Among the many unresolved issues in Congress, the student loan matter looms large. If Democrats and Republicans don’t find a pay-for, student loan interest rates will double to 6.8 percent on July 1, hitting hard a group of people already staggering under loan burdens.
To be sure, artificially keeping rates low is not the best way to do things, but the larger set of problems is real.
Higher education costs keep rising at a rate faster than even health care inflation. The number of students dropping out and not graduating but still facing heavy loan burdens keeps going up as well. The number of higher-paying jobs, at salaries substantial enough that graduates can meet high loan payments, keeps going down. The number of young people with jobs where the take-home pay cannot begin to meet monthly loan requirements is burgeoning.
And the problems clearly go beyond students themselves: Parents and even grandparents in many cases are facing bankruptcy because they have guaranteed the loans of their progeny.
The direct issue at the federal level is not just mandated interest rates, but Pell Grants, under pressure as all discretionary domestic programs are. Add to that the problems for public colleges and universities as states with budgets under strain cut back on aid and subsidies to their institutions, causing sharp increases in in-state tuitions. Poor and middle-class kids who want to go to college are being squeezed coming and going.
Obviously, Congress needs to find an immediate compromise on the interest rate question. And in the zero-sum budget wars ahead, there has to be real sensitivity to the important need that Pell Grants meet. But there are larger issues here that Congress really should address, ones that with some effort can avoid the usual partisan and ideological wars. They start with a careful and deep examination of why tuition costs keep going up so much faster than overall inflation.
I don’t pretend to have an answer to this key question. No doubt a part of it is the combination of tenure and the end of mandatory retirement ages: More very senior and higher-paid faculty are staying on longer and longer, costing more and providing, in many cases, lower productivity than would young junior faculty.
But whether that is a major or minor factor is unclear. A part of it might be, as many lawmakers have noted, the impetus for colleges to put lots of money into attractive and expensive buildings — but the fact is that development offices find it far easier to get big money from rich donors if they put their names on big fancy buildings than if they ask for general funding.
Another part of it could be that colleges have changed their pricing and recruiting strategies. Some analysis shows that net college costs — the costs after grants and scholarships are taken into account — have not been going up so rapidly.
Colleges have become a bit like car dealers, where the sticker price does not reflect the actual cost to most buyers. Some can afford to pay the full boat, helping the colleges maintain their budgets, while others can get deep discounts.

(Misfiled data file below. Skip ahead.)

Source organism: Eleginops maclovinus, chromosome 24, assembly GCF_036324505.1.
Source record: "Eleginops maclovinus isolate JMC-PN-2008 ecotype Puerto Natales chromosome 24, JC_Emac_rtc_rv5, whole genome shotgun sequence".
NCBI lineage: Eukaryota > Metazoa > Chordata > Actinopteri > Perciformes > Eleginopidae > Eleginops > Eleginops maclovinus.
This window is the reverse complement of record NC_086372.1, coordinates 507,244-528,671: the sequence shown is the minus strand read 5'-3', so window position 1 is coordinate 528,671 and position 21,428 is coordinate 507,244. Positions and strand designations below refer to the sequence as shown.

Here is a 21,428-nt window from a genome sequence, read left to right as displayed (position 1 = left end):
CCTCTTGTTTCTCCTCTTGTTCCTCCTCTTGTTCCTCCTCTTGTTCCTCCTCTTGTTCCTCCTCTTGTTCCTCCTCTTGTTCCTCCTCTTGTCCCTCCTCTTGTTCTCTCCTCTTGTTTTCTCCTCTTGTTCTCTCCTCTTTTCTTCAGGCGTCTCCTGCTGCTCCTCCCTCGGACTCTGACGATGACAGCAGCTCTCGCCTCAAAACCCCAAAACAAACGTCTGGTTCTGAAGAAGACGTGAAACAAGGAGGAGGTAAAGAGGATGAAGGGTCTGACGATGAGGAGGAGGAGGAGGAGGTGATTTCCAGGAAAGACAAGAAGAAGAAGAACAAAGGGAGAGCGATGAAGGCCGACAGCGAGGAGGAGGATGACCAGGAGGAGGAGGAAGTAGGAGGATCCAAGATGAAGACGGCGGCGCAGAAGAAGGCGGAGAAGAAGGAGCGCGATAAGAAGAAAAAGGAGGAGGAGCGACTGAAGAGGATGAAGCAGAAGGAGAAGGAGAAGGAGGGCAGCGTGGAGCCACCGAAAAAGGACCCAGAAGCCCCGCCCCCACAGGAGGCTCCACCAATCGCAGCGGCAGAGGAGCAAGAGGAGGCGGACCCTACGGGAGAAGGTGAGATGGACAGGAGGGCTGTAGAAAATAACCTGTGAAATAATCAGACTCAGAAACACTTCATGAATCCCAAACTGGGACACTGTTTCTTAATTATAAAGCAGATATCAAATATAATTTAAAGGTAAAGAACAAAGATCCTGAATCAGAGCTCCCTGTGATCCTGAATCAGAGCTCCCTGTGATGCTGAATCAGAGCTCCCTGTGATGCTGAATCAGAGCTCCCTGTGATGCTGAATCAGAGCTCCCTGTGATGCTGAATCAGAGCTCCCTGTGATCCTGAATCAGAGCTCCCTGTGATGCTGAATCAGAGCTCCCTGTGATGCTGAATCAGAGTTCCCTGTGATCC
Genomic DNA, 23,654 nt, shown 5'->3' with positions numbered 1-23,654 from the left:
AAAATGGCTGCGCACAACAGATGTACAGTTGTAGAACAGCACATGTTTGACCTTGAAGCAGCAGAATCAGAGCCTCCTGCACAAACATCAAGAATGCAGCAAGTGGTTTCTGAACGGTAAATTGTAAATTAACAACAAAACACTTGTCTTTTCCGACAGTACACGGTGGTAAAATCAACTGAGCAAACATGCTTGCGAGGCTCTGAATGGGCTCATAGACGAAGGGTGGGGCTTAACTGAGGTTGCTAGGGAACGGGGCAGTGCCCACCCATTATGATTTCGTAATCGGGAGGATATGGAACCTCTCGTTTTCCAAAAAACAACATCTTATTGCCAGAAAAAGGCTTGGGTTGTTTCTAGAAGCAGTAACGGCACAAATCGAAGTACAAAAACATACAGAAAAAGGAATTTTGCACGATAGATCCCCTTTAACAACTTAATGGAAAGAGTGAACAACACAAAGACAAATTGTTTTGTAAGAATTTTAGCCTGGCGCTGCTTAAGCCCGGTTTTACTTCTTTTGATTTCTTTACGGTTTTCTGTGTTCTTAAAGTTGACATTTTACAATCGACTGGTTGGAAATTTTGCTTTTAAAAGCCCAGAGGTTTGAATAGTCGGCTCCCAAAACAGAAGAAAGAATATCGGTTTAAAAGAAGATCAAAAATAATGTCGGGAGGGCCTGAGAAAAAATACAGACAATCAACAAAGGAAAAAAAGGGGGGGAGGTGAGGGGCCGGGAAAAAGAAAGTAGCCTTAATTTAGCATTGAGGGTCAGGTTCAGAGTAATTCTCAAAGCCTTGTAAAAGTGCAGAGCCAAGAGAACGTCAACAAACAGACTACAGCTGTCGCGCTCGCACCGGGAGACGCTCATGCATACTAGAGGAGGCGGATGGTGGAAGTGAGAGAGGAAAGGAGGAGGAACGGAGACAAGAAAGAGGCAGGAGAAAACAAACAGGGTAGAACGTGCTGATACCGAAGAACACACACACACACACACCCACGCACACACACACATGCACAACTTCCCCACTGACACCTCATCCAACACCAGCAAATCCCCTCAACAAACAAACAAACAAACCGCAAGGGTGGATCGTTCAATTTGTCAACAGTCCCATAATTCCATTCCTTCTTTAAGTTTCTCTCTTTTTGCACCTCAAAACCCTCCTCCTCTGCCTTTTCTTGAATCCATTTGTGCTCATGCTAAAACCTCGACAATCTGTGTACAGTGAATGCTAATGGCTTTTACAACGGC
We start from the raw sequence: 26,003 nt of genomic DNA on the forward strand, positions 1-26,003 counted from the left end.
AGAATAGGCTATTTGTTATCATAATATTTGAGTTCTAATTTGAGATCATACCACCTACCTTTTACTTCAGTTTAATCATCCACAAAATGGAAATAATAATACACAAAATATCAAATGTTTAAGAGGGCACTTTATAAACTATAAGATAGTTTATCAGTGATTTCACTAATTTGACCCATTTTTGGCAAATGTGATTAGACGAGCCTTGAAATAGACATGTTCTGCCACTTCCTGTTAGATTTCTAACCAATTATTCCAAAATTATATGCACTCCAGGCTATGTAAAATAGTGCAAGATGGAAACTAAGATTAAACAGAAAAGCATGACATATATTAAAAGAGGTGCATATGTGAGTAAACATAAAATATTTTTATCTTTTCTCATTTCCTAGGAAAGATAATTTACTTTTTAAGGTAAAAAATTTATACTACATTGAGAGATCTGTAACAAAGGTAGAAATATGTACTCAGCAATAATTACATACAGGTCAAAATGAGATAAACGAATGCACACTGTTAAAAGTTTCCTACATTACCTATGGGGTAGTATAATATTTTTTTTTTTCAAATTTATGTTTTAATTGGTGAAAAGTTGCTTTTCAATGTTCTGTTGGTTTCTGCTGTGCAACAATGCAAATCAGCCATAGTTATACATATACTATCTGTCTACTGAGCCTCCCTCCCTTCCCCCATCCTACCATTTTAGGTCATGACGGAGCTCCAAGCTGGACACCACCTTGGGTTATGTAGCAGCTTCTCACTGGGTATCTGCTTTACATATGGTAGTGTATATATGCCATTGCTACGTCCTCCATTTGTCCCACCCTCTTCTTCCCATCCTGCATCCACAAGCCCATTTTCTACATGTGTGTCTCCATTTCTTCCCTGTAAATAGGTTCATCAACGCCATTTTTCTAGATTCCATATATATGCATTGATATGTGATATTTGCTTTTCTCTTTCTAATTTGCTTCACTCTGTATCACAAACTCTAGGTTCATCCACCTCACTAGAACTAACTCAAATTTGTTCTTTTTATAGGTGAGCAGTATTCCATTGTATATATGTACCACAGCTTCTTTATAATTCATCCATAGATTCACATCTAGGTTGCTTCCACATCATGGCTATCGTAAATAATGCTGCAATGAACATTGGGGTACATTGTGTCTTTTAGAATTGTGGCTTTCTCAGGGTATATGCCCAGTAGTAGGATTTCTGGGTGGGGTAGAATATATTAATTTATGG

And colleges, under this theory, keep their prices up to match their competitors because a lower tuition would be seen by many prospective students and parents as a reflection of lower quality compared to their peers.
Many economists also point out that federal subsidies for higher education are themselves a contributing factor in increasing college costs.
I am sure there are many other factors and that they vary according to school, region and state. But it makes sense to hold serious hearings on this, not to bash colleges or rail against presumed pampered professors, and to look at ways to keep college costs from going up even more and pricing too many students out of the market without damaging the quality of the universities.
That leads to another and larger reality. Our higher-education system is our crown jewel. It has long led the world and is a major part of the reason that the overwhelming majority of Nobel laureates come from or are based in the United States. We cannot afford to let this system deteriorate, either as the engine of basic research and creativity or as the magnet for the best and brightest in the United States and around the world.
States such as California and Michigan cannot afford to let their public university systems, their crown jewels, deteriorate, whether it’s because state legislatures cut funding or because of the economic downturn and the loss of federal aid.
The crazy fandango going on now over the looming sequesters, including House GOP plans to implement double cuts in discretionary domestic spending in order to preserve every dime of the defense budget, completely bypasses the implications of cuts not just for students but for the entire future of the country and its role in a global economy, in which a robust higher-education infrastructure is key.
That is not a liberal or conservative position, but a simple reality that should not be ignored in a headlong rush to cut government.
Norman Ornstein is a resident scholar at the American Enterprise Institute.